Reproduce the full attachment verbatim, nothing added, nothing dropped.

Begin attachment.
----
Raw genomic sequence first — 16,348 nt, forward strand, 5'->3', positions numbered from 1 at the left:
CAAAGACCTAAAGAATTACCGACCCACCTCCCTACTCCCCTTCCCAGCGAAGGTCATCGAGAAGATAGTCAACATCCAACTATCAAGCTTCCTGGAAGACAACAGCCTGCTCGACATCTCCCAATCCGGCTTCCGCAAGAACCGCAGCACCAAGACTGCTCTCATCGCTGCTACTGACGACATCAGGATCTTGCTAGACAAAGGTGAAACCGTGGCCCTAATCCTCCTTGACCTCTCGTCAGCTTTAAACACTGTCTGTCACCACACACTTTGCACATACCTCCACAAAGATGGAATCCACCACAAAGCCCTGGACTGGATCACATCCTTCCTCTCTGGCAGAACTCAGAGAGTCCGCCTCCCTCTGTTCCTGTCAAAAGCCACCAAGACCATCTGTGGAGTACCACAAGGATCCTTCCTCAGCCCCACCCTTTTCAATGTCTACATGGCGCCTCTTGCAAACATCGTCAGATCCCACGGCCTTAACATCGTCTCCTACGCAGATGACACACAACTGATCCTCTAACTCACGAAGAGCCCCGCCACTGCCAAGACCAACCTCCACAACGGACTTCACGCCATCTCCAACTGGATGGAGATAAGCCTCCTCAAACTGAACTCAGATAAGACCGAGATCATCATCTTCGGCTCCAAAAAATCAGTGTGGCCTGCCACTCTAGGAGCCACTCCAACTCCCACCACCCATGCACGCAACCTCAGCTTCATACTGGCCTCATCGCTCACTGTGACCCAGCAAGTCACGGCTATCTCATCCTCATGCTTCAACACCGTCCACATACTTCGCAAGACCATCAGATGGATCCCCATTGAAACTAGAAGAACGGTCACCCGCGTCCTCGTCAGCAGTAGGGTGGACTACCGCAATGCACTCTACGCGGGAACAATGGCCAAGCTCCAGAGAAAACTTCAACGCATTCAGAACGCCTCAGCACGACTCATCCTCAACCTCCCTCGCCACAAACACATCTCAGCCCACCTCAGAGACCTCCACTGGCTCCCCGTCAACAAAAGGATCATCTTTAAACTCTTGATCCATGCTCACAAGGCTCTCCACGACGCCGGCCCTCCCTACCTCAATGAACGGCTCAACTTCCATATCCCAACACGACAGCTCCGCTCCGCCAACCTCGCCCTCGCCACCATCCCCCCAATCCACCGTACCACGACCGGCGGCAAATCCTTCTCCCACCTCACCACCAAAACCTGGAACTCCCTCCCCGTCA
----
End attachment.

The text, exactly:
Raw genomic sequence first — 16,348 nt, forward strand, 5'->3', positions numbered from 1 at the left:
CAAAGACCTAAAGAATTACCGACCCACCTCCCTACTCCCCTTCCCAGCGAAGGTCATCGAGAAGATAGTCAACATCCAACTATCAAGCTTCCTGGAAGACAACAGCCTGCTCGACATCTCCCAATCCGGCTTCCGCAAGAACCGCAGCACCAAGACTGCTCTCATCGCTGCTACTGACGACATCAGGATCTTGCTAGACAAAGGTGAAACCGTGGCCCTAATCCTCCTTGACCTCTCGTCAGCTTTAAACACTGTCTGTCACCACACACTTTGCACATACCTCCACAAAGATGGAATCCACCACAAAGCCCTGGACTGGATCACATCCTTCCTCTCTGGCAGAACTCAGAGAGTCCGCCTCCCTCTGTTCCTGTCAAAAGCCACCAAGACCATCTGTGGAGTACCACAAGGATCCTTCCTCAGCCCCACCCTTTTCAATGTCTACATGGCGCCTCTTGCAAACATCGTCAGATCCCACGGCCTTAACATCGTCTCCTACGCAGATGACACACAACTGATCCTCTAACTCACGAAGAGCCCCGCCACTGCCAAGACCAACCTCCACAACGGACTTCACGCCATCTCCAACTGGATGGAGATAAGCCTCCTCAAACTGAACTCAGATAAGACCGAGATCATCATCTTCGGCTCCAAAAAATCAGTGTGGCCTGCCACTCTAGGAGCCACTCCAACTCCCACCACCCATGCACGCAACCTCAGCTTCATACTGGCCTCATCGCTCACTGTGACCCAGCAAGTCACGGCTATCTCATCCTCATGCTTCAACACCGTCCACATACTTCGCAAGACCATCAGATGGATCCCCATTGAAACTAGAAGAACGGTCACCCGCGTCCTCGTCAGCAGTAGGGTGGACTACCGCAATGCACTCTACGCGGGAACAATGGCCAAGCTCCAGAGAAAACTTCAACGCATTCAGAACGCCTCAGCACGACTCATCCTCAACCTCCCTCGCCACAAACACATCTCAGCCCACCTCAGAGACCTCCACTGGCTCCCCGTCAACAAAAGGATCATCTTTAAACTCTTGATCCATGCTCACAAGGCTCTCCACGACGCCGGCCCTCCCTACCTCAATGAACGGCTCAACTTCCATATCCCAACACGACAGCTCCGCTCCGCCAACCTCGCCCTCGCCACCATCCCCCCAATCCACCGTACCACGACCGGCGGCAAATCCTTCTCCCACCTCACCACCAAAACCTGGAACTCCCTCCCCGTCA